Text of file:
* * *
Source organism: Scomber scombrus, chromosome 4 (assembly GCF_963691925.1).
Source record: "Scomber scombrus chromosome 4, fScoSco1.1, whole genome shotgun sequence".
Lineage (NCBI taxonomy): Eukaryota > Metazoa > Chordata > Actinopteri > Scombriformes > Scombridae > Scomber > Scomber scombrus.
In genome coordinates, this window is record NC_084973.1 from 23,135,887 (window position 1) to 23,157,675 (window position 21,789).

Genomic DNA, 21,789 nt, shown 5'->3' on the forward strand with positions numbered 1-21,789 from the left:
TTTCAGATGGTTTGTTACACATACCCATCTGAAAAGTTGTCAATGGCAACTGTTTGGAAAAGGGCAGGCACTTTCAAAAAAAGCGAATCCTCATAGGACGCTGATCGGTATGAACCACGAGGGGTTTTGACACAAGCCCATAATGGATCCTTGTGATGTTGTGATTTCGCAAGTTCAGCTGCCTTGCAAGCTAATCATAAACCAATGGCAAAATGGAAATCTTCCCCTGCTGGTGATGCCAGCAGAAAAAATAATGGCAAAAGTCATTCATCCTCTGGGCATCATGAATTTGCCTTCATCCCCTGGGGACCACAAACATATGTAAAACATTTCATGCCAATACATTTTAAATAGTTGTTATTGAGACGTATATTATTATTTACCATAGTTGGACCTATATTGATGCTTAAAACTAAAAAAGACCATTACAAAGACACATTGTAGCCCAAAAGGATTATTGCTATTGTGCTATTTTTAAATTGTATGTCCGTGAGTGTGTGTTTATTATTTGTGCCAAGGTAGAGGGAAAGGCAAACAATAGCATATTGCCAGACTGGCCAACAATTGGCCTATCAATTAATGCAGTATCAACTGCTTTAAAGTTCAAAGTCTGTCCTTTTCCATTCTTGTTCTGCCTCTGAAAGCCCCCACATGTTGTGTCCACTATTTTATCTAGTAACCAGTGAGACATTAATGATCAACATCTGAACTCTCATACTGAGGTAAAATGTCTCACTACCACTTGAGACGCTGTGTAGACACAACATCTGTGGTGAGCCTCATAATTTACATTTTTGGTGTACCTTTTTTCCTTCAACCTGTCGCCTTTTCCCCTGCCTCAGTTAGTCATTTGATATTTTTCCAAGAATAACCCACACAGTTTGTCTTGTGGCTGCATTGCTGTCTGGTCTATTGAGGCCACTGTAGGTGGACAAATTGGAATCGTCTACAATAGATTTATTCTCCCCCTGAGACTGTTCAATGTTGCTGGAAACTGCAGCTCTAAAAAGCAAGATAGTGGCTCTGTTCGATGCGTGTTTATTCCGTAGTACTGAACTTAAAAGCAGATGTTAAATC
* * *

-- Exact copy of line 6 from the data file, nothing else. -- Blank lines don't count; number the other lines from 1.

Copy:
TTTCAGATGGTTTGTTACACATACCCATCTGAAAAGTTGTCAATGGCAACTGTTTGGAAAAGGGCAGGCACTTTCAAAAAAAGCGAATCCTCATAGGACGCTGATCGGTATGAACCACGAGGGGTTTTGACACAAGCCCATAATGGATCCTTGTGATGTTGTGATTTCGCAAGTTCAGCTGCCTTGCAAGCTAATCATAAACCAATGGCAAAATGGAAATCTTCCCCTGCTGGTGATGCCAGCAGAAAAAATAATGGCAAAAGTCATTCATCCTCTGGGCATCATGAATTTGCCTTCATCCCCTGGGGACCACAAACATATGTAAAACATTTCATGCCAATACATTTTAAATAGTTGTTATTGAGACGTATATTATTATTTACCATAGTTGGACCTATATTGATGCTTAAAACTAAAAAAGACCATTACAAAGACACATTGTAGCCCAAAAGGATTATTGCTATTGTGCTATTTTTAAATTGTATGTCCGTGAGTGTGTGTTTATTATTTGTGCCAAGGTAGAGGGAAAGGCAAACAATAGCATATTGCCAGACTGGCCAACAATTGGCCTATCAATTAATGCAGTATCAACTGCTTTAAAGTTCAAAGTCTGTCCTTTTCCATTCTTGTTCTGCCTCTGAAAGCCCCCACATGTTGTGTCCACTATTTTATCTAGTAACCAGTGAGACATTAATGATCAACATCTGAACTCTCATACTGAGGTAAAATGTCTCACTACCACTTGAGACGCTGTGTAGACACAACATCTGTGGTGAGCCTCATAATTTACATTTTTGGTGTACCTTTTTTCCTTCAACCTGTCGCCTTTTCCCCTGCCTCAGTTAGTCATTTGATATTTTTCCAAGAATAACCCACACAGTTTGTCTTGTGGCTGCATTGCTGTCTGGTCTATTGAGGCCACTGTAGGTGGACAAATTGGAATCGTCTACAATAGATTTATTCTCCCCCTGAGACTGTTCAATGTTGCTGGAAACTGCAGCTCTAAAAAGCAAGATAGTGGCTCTGTTCGATGCGTGTTTATTCCGTAGTACTGAACTTAAAAGCAGATGTTAAATC